The HN team members are some of the most thoughtful people about online communities I’ve ever met. So I’m always excited when they have a new idea to try.
This idea is simple. We’re updating the guidelines to add: “Avoid gratuitous negativity.”
Critical thinking is good; shallow cynicism, on the other hand, adds nothing of value to the community. It is unpleasant to read and detracts from actual work. If you have something important but negative to say, that’s fine, but say it in a respectful way.
Negativity isn’t the problem–gratuitous negativity is. By that we mean negativity that adds nothing of substance to a comment. This includes all forms of meanness.
Sharp readers may point out that the HN guidelines have always excluded those things. That’s true. But it’s still enough of a problem in HN threads that this is a clarification worth making. We tried it out last year when we released special guidelines for Show HNs. It worked well there, so we’re extending it to the whole site.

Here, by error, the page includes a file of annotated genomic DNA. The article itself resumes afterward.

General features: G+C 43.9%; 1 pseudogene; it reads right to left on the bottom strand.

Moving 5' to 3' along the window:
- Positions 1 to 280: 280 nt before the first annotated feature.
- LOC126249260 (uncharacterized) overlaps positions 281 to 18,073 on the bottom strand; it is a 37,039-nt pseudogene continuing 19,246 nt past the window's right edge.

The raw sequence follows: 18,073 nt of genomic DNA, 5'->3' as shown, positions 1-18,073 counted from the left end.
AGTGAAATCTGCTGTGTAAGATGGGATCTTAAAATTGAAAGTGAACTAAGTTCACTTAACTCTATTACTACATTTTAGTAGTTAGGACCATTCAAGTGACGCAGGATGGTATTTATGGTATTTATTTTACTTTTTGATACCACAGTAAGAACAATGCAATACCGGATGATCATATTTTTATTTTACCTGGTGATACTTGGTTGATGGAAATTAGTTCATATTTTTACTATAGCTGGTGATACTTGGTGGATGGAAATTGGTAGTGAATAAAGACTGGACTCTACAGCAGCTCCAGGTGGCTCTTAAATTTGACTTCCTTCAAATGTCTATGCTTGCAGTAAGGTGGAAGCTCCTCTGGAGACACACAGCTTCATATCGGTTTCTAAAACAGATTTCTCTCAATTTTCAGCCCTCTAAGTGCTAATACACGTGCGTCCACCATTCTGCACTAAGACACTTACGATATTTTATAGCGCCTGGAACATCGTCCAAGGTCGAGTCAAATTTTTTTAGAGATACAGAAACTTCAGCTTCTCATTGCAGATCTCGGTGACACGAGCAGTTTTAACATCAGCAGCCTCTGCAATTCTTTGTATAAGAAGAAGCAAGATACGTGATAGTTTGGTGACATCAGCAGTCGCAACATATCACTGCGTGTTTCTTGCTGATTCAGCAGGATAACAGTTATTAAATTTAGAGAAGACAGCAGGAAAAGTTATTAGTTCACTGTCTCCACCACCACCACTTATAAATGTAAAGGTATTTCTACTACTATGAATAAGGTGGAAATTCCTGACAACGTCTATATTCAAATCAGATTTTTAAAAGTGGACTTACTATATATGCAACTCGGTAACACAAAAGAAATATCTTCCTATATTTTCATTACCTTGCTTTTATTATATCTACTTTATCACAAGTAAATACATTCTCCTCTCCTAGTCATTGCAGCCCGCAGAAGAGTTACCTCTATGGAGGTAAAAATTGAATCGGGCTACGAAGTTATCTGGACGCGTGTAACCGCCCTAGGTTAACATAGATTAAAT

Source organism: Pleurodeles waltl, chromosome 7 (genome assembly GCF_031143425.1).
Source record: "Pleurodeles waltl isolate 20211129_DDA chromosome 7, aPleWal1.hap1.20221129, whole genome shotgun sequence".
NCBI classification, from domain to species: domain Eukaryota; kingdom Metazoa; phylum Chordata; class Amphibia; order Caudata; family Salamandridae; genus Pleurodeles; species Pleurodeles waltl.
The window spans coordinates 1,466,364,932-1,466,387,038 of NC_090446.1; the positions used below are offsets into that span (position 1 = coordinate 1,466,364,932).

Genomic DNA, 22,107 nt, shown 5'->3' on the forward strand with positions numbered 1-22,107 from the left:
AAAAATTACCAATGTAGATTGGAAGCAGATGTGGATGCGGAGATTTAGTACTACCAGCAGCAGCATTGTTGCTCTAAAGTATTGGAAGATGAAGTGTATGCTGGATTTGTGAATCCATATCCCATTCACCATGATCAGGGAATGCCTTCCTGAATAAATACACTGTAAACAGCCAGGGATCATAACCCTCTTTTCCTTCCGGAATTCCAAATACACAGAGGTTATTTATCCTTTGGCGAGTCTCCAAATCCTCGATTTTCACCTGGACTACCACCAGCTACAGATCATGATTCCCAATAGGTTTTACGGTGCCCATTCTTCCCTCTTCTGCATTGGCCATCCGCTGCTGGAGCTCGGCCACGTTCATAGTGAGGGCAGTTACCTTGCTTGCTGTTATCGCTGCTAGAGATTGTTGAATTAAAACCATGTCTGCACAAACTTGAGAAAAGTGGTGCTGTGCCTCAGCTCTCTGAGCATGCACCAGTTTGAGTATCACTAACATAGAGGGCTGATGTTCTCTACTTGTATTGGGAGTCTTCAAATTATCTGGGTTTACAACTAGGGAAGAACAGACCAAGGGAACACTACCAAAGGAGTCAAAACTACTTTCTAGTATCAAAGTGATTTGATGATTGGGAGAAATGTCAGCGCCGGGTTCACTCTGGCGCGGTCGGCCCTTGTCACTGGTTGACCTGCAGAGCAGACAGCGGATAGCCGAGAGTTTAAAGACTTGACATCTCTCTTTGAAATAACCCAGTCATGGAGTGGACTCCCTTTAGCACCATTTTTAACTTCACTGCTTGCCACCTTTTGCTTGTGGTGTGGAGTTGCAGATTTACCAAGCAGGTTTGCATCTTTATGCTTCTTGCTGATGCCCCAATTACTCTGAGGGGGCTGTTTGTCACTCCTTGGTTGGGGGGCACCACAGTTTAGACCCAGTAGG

New work and new ideas are fragile. Too much gratuitous negativity might be the difference between someone giving up on a crazy idea and building the next Airbnb. Obviously, we want Hacker News to help startups and people doing new work, not hurt them. Building stuff is hard, and you’ll always need a thick skin. But we see no need for Hacker News to make the problem worse.
The human trait of being unhappy with other people’s success is something we’ve all felt and should all try to avoid. Similarly for piling on to others’ mistakes. These things feel good in the moment, but they’re harmful and lazy. HN is a community of smart people. Let’s all apply our smartness to not being like that, and see what new and interesting things emerge.
How are we going to enforce this? By asking the community to do so. Gentle reminders by peers are the best way we know to make the culture better.
HN can never be all things to all people. If you want to be relentlessly negative on the internet, there are other places you can go to do that.
I’m excited about this change; the increase in gratuitous negativity as Hacker News has gotten bigger is the thing I’ve liked the least.
To support this, Daniel and the HN team are working on another new idea I’m very excited about–code-named “Modnesty”–to turn more moderation power over to the community. We’ll be sharing more on that in the coming months.